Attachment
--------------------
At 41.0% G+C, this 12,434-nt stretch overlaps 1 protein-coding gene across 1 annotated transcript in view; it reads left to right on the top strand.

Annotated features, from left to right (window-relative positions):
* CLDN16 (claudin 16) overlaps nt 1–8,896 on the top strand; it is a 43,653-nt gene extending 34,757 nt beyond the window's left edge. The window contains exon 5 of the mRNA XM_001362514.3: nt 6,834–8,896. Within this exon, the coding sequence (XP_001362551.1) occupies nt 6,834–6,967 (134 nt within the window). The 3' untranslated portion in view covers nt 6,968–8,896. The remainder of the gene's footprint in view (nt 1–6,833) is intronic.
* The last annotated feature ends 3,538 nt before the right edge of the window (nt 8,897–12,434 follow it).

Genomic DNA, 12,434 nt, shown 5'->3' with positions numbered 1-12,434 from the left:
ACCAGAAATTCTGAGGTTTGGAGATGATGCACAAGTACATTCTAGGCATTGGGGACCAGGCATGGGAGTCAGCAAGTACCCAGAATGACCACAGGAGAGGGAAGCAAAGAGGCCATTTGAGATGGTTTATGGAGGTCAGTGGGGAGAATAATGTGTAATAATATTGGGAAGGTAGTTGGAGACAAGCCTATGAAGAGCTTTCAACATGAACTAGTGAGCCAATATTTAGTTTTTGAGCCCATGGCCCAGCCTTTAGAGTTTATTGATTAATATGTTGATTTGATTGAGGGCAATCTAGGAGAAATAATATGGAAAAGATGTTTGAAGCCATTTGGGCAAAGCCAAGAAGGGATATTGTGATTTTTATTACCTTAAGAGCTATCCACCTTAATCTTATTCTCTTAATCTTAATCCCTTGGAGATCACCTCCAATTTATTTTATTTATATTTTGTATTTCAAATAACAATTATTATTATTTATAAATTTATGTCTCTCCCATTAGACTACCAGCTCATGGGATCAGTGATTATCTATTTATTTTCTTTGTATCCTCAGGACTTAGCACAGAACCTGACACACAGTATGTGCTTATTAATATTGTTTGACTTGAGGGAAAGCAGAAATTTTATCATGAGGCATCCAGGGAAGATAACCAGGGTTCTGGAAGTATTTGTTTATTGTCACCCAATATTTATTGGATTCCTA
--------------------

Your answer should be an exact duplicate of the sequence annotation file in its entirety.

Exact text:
At 41.0% G+C, this 12,434-nt stretch overlaps 1 protein-coding gene across 1 annotated transcript in view; it reads left to right on the top strand.

Annotated features, from left to right (window-relative positions):
* CLDN16 (claudin 16) overlaps nt 1–8,896 on the top strand; it is a 43,653-nt gene extending 34,757 nt beyond the window's left edge. The window contains exon 5 of the mRNA XM_001362514.3: nt 6,834–8,896. Within this exon, the coding sequence (XP_001362551.1) occupies nt 6,834–6,967 (134 nt within the window). The 3' untranslated portion in view covers nt 6,968–8,896. The remainder of the gene's footprint in view (nt 1–6,833) is intronic.
* The last annotated feature ends 3,538 nt before the right edge of the window (nt 8,897–12,434 follow it).

Genomic DNA, 12,434 nt, shown 5'->3' with positions numbered 1-12,434 from the left:
ACCAGAAATTCTGAGGTTTGGAGATGATGCACAAGTACATTCTAGGCATTGGGGACCAGGCATGGGAGTCAGCAAGTACCCAGAATGACCACAGGAGAGGGAAGCAAAGAGGCCATTTGAGATGGTTTATGGAGGTCAGTGGGGAGAATAATGTGTAATAATATTGGGAAGGTAGTTGGAGACAAGCCTATGAAGAGCTTTCAACATGAACTAGTGAGCCAATATTTAGTTTTTGAGCCCATGGCCCAGCCTTTAGAGTTTATTGATTAATATGTTGATTTGATTGAGGGCAATCTAGGAGAAATAATATGGAAAAGATGTTTGAAGCCATTTGGGCAAAGCCAAGAAGGGATATTGTGATTTTTATTACCTTAAGAGCTATCCACCTTAATCTTATTCTCTTAATCTTAATCCCTTGGAGATCACCTCCAATTTATTTTATTTATATTTTGTATTTCAAATAACAATTATTATTATTTATAAATTTATGTCTCTCCCATTAGACTACCAGCTCATGGGATCAGTGATTATCTATTTATTTTCTTTGTATCCTCAGGACTTAGCACAGAACCTGACACACAGTATGTGCTTATTAATATTGTTTGACTTGAGGGAAAGCAGAAATTTTATCATGAGGCATCCAGGGAAGATAACCAGGGTTCTGGAAGTATTTGTTTATTGTCACCCAATATTTATTGGATTCCTA